What outstanding traits does Mr. Martin posses?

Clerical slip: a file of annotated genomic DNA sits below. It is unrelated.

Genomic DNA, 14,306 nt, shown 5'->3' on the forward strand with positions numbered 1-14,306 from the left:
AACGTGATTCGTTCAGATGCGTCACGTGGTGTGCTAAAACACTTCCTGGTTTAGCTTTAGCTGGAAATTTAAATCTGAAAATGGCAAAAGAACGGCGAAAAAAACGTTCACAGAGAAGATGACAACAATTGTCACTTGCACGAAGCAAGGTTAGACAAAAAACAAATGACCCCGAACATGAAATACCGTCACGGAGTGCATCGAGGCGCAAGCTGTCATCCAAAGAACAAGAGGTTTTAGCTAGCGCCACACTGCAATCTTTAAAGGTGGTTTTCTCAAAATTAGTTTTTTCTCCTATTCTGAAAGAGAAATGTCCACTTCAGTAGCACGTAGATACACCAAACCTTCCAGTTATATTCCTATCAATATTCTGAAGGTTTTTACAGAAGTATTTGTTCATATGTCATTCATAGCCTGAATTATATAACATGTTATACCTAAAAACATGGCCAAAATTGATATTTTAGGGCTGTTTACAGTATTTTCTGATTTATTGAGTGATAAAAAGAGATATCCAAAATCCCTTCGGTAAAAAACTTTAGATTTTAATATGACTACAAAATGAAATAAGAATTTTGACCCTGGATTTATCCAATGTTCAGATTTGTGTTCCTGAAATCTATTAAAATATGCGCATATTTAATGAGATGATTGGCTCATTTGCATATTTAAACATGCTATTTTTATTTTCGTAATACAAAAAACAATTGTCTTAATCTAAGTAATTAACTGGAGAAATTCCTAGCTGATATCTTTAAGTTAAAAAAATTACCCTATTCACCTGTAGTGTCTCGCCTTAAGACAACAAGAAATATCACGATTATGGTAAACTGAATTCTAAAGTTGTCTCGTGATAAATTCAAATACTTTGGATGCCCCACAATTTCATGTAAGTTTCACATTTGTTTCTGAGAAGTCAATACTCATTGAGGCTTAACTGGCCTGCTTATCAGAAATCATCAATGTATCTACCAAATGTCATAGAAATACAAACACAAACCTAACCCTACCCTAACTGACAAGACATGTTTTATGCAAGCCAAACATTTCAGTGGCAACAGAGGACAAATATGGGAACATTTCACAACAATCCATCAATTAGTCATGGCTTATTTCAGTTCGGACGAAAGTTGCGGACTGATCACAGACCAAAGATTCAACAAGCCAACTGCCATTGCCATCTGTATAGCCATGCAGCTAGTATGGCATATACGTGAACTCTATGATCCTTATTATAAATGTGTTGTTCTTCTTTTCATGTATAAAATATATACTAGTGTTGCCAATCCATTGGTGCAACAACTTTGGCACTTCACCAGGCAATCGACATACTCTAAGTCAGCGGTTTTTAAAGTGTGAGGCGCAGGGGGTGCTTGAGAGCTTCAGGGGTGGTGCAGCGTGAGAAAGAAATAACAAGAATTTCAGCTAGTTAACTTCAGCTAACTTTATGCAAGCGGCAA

Mr. Martin has been with the same firm in Manhattan for twenty-two years, which shows that he is a man who values security, permanence, regularity, and organization, among other things. It is significant that he is the head of the filing department because this department requires accuracy and dependability. Martin is quiet, patient, intelligent, ultra-conservative, abstemious, mild-mannered, and inhibited. He does not show his thoughts or feelings. Ulgine Barrows annoys him because she is such a different type and because he is afraid she may be thinking of reorganizing his department after she gets through wrecking a few others. However, he does not betray his feelings. One of his assistants tells him, "Why, I even believe you like the woman." (This sounds like Montresor in Edgar Allan Poe's "The Cask of Amontillado.) His assistant's observation comes at a time when he is actually beginning to think about murdering Ulgine Barrows, and is intended to suggest that no one would ever suspect him of the crime. All of Martin's character traits work in his favor when he abandons his initial murder scheme and pretends to be a dissolute drinker, smoker, and dope addict who is planning to kill their employer with a bomb.